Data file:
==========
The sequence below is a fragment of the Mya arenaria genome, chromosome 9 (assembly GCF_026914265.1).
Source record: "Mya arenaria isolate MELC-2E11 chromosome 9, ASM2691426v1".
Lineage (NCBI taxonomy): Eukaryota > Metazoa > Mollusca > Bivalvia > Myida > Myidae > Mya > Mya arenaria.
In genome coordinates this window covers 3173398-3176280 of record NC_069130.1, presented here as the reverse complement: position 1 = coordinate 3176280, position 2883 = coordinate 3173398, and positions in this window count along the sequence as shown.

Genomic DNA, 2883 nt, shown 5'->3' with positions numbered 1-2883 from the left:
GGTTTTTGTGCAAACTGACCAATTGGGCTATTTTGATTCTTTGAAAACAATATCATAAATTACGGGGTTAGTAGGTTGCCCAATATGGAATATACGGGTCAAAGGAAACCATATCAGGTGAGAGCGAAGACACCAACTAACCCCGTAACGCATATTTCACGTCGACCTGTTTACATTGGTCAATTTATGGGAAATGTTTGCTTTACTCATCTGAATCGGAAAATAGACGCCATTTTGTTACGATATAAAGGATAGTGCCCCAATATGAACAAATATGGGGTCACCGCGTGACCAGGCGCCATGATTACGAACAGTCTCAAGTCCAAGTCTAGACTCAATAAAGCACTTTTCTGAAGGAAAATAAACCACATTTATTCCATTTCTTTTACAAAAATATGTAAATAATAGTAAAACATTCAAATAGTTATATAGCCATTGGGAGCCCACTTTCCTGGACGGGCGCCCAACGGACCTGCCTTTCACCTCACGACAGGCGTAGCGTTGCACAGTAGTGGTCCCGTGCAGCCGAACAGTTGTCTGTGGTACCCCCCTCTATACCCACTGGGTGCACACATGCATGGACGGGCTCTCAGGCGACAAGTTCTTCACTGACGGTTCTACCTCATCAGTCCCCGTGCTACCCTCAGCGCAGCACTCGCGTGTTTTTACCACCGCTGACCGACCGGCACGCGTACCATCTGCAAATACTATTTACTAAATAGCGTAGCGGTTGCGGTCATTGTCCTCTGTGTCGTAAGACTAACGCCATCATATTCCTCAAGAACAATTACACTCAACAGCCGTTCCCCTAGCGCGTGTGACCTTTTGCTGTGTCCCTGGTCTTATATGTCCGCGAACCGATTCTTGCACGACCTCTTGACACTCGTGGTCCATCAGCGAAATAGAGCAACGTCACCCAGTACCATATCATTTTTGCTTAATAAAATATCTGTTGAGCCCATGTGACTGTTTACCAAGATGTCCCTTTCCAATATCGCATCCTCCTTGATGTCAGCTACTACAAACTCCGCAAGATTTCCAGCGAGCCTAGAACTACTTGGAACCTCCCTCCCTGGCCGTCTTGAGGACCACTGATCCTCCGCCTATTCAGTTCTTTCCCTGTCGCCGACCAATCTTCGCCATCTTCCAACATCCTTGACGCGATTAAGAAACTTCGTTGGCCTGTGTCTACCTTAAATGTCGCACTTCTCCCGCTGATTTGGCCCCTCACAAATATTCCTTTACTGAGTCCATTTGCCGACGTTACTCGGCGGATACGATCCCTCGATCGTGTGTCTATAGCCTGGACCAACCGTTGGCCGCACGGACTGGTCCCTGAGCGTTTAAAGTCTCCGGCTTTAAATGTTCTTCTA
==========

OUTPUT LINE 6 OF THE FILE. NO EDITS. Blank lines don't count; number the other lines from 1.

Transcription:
GGTTTTTGTGCAAACTGACCAATTGGGCTATTTTGATTCTTTGAAAACAATATCATAAATTACGGGGTTAGTAGGTTGCCCAATATGGAATATACGGGTCAAAGGAAACCATATCAGGTGAGAGCGAAGACACCAACTAACCCCGTAACGCATATTTCACGTCGACCTGTTTACATTGGTCAATTTATGGGAAATGTTTGCTTTACTCATCTGAATCGGAAAATAGACGCCATTTTGTTACGATATAAAGGATAGTGCCCCAATATGAACAAATATGGGGTCACCGCGTGACCAGGCGCCATGATTACGAACAGTCTCAAGTCCAAGTCTAGACTCAATAAAGCACTTTTCTGAAGGAAAATAAACCACATTTATTCCATTTCTTTTACAAAAATATGTAAATAATAGTAAAACATTCAAATAGTTATATAGCCATTGGGAGCCCACTTTCCTGGACGGGCGCCCAACGGACCTGCCTTTCACCTCACGACAGGCGTAGCGTTGCACAGTAGTGGTCCCGTGCAGCCGAACAGTTGTCTGTGGTACCCCCCTCTATACCCACTGGGTGCACACATGCATGGACGGGCTCTCAGGCGACAAGTTCTTCACTGACGGTTCTACCTCATCAGTCCCCGTGCTACCCTCAGCGCAGCACTCGCGTGTTTTTACCACCGCTGACCGACCGGCACGCGTACCATCTGCAAATACTATTTACTAAATAGCGTAGCGGTTGCGGTCATTGTCCTCTGTGTCGTAAGACTAACGCCATCATATTCCTCAAGAACAATTACACTCAACAGCCGTTCCCCTAGCGCGTGTGACCTTTTGCTGTGTCCCTGGTCTTATATGTCCGCGAACCGATTCTTGCACGACCTCTTGACACTCGTGGTCCATCAGCGAAATAGAGCAACGTCACCCAGTACCATATCATTTTTGCTTAATAAAATATCTGTTGAGCCCATGTGACTGTTTACCAAGATGTCCCTTTCCAATATCGCATCCTCCTTGATGTCAGCTACTACAAACTCCGCAAGATTTCCAGCGAGCCTAGAACTACTTGGAACCTCCCTCCCTGGCCGTCTTGAGGACCACTGATCCTCCGCCTATTCAGTTCTTTCCCTGTCGCCGACCAATCTTCGCCATCTTCCAACATCCTTGACGCGATTAAGAAACTTCGTTGGCCTGTGTCTACCTTAAATGTCGCACTTCTCCCGCTGATTTGGCCCCTCACAAATATTCCTTTACTGAGTCCATTTGCCGACGTTACTCGGCGGATACGATCCCTCGATCGTGTGTCTATAGCCTGGACCAACCGTTGGCCGCACGGACTGGTCCCTGAGCGTTTAAAGTCTCCGGCTTTAAATGTTCTTCTA